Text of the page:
As listed in Table 3, of 33 patients who progressed, 7 (21.21%) had OF, 22 (66.66%) had NF, and 4 (12.12%) had ONF. The lung was the most common site of initial progression.

4. Discussion

This was the first study to explore the efficacy of early SBRT to the primary tumor in advanced cases of EGFR-mutant NSCLC after first-generation EGFR-TKI and to determine the patterns of failure of this combination therapy. The primary endpoints were PFS and the patterns of failure. OS and adverse effects (AEs) were second endpoints. Encouragingly, the median PFS of SBRT combined with EGFR-TKI treatment in advanced NSCLC patients was 15.23 months without serious AEs. The incidence of radiation pneumonitis, the most common AE, was 85.7%, and the majority were Grade 1. As for the patterns of failure in the relapsing 37 patients, failure mainly occurred at new metastatic sites. Overall OS was favorable at 27.57 months. Local SBRT to the primary tumor in the early phase, at approximately the first month in our study, seemed to have good local control, with the possibility of eliminating tumor heterogeneity and thereby delaying targeted resistance in advanced EGFR-mutation-positive NSCLC treated with EGFR-TKI.
Consistent with previous studies, there was a significant difference in PFS and OS when patients with the 19-del mutation were compared with those who had the L858R mutation. In a study by Tang et al., patients with the 19-del mutation were more likely to benefit from combination therapy consisting of SBRT and EGFR-TKI [24]. In the NEJ026 study, bevacizumab plus erlotinib combination therapy could also improve PFS compared with erlotinib alone in patients with EGFR-mutation-positive non-squamous NSCLC, especially for patients with the L858R mutation [25]. However, bevacizumab plus erlotinib did not significantly affect OS, and no difference was observed in mutation subtype analysis. Similar results were found in the combination of EGFT-TKI and chemotherapy, but mutation subtype analysis was not performed.
In the subgroup analysis, the number of metastases (≤5 lesions) was only a predictor for PFS, rather than OS, in patients receiving SBRT to the primary tumor combined with EGFR-TKI, but a trend of improved OS was observed. As previously demonstrated, consolidative therapy confers better survival benefit than maintenance therapy alone [17]. Numerous prospective and retrospective studies indicated that local radiotherapy combined with continuation of TKI therapy limited the progression, noted as oligo-progression, of naive EGFR mutation with TKI [26,27]. For instance, in a recent study by Wang et al., it was found that local therapy with RT followed by TKI treatment statistically improved OFS and OS for EGFR-mutated NSCLC [21]. Xu et al. also proposed local treatment for local progression models in oligo-metastasis of EGFR-mutant NSCLC patients with first-line EGFR-TKI before progression [28], although the number of metastases varies between studies. Consistent with our results, in patients with five or fewer metastases, SBRT prolonged PFS by 26.69 months, and an increasing trend in OS was observed. Although most patients in this group were stage IIIB, it was also in line with a multi-center and retrospective study of unresectable advanced NSCLC with EGFR mutation, which revealed that radiotherapy combined with EGFR-RKI could prolong PFS by 21.6 months and OS by 67.4 months when compared with the chemoradiotherapy group and the EGFR-TKI alone group [29].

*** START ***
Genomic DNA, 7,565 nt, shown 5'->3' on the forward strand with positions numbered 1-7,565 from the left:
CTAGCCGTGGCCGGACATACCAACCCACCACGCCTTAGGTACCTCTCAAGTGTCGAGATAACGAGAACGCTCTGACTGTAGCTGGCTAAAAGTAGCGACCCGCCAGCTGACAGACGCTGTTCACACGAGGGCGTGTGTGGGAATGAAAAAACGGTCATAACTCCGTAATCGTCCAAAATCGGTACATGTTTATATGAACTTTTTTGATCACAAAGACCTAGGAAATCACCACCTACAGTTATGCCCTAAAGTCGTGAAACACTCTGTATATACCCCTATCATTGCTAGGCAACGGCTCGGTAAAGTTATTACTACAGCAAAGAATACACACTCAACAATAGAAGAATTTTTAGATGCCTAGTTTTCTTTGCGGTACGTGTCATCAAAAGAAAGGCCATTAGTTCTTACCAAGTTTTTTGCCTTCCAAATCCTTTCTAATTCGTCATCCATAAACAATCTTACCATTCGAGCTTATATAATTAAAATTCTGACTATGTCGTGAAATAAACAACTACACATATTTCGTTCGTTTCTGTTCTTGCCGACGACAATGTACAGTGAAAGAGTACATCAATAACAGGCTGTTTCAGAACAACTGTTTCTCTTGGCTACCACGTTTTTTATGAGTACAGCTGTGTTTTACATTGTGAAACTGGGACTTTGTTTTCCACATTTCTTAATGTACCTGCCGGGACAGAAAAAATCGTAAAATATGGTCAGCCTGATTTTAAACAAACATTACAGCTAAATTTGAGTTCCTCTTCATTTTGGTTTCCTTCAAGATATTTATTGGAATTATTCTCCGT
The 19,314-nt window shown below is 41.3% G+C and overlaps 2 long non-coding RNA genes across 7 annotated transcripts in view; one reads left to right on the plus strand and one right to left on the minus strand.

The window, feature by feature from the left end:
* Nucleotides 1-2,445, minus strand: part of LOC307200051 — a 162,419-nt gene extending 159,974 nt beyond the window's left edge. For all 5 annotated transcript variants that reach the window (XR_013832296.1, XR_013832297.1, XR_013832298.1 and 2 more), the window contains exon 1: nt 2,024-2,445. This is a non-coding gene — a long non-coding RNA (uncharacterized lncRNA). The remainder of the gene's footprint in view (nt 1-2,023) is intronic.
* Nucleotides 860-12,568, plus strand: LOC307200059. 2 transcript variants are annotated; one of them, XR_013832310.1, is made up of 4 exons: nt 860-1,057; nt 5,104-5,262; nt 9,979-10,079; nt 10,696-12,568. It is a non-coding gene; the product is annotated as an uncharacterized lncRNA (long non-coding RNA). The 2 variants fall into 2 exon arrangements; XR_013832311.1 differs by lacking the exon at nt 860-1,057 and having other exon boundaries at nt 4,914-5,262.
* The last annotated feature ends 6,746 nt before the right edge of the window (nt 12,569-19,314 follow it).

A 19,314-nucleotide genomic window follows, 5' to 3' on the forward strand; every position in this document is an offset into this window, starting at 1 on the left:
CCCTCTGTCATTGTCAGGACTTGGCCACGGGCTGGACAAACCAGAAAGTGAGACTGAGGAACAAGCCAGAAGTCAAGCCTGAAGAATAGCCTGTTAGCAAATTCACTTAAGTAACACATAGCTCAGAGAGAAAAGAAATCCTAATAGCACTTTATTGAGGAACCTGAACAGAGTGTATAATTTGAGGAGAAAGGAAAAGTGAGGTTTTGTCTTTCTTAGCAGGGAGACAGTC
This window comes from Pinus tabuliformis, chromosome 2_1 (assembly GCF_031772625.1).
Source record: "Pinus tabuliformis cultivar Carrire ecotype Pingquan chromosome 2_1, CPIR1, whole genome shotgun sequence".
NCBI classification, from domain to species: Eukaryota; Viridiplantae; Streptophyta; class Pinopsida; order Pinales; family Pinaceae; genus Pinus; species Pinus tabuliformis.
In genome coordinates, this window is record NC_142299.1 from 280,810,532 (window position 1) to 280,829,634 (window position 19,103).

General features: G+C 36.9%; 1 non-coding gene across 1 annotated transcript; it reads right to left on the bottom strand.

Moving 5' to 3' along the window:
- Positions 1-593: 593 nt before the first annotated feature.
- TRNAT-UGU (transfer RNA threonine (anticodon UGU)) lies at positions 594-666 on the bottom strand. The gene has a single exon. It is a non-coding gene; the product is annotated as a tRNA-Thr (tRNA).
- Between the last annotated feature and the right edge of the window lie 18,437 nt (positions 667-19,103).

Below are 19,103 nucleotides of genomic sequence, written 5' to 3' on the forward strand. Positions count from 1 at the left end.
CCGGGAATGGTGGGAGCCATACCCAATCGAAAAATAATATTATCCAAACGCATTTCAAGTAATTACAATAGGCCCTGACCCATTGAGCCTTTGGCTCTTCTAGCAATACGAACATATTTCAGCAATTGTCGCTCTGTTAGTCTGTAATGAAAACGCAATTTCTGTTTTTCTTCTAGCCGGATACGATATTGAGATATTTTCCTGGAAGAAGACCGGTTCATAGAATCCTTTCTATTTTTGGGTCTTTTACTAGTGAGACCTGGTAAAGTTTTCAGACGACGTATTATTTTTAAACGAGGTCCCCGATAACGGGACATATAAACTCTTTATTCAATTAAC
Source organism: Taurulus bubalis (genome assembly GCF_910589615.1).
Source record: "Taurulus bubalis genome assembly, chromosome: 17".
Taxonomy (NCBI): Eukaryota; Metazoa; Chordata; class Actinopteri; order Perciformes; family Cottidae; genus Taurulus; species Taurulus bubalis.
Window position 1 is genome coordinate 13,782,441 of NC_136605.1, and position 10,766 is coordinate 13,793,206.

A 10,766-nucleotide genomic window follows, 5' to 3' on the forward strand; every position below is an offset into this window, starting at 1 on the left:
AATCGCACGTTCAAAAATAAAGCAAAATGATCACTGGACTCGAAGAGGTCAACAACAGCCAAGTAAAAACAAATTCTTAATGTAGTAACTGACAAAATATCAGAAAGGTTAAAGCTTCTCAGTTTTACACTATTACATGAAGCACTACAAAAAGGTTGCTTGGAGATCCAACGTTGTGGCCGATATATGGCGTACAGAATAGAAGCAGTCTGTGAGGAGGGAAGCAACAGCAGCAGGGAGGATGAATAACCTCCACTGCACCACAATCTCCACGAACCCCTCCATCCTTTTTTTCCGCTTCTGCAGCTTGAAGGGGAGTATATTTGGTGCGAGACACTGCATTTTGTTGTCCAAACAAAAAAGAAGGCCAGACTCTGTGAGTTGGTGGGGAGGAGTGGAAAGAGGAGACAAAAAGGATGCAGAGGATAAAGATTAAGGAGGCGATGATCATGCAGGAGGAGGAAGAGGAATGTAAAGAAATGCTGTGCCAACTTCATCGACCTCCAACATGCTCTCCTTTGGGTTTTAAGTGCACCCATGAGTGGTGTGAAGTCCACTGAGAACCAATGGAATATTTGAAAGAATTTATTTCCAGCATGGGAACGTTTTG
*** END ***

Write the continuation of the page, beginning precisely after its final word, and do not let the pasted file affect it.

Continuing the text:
The time of intervention with local treatment in oligo-metastatic EGFR-mutation-positive NSCLC remains controversial. As for patients with limited brain metastases, the sequence of EGFR-TKI and local treatment (for example: SRS, SBRT, or surgery) depends on central nervous system symptomatology. As for lung sites, many proposals suggest that introducing local therapy at or near the time of TKI initiation could hold the potential to reduce initial accumulation of malignant clones, decreasing the risk of subsequent metastasis and reducing the injury to normal tissue due to the reduction of lesion burden [30]. A retrospective study with 105 subjects indicated that considerable shrinkage from TKI therapy occurs in the first 2 months after TKI initiation [24]; local therapy can therefore be adopted after this timepoint and before disease progression, especially for EGFR-mutation-positive patients. In a study by Wu et al., the median response time after TKI treatment was 7.4 weeks [31]. In the present study, there were 33 PR and 4 SD. The median response time was 1.49 (0.73–2.47) months, similar to that of previous studies. Another study by Wei et al. showed that preemptive RT to the primary lung tumor before occurrence of oligo-metastasis significantly improved PFS, also suggesting the benefit on survival with early intervention of RT [19]. However, future prospective studies of RT in the early phase of TKI initial treatment in NSCLC are imperative, as it remains unknown whether or not RT before or after chemotherapy provides better survival outcomes in patients with EGFR-mutant NSCLC.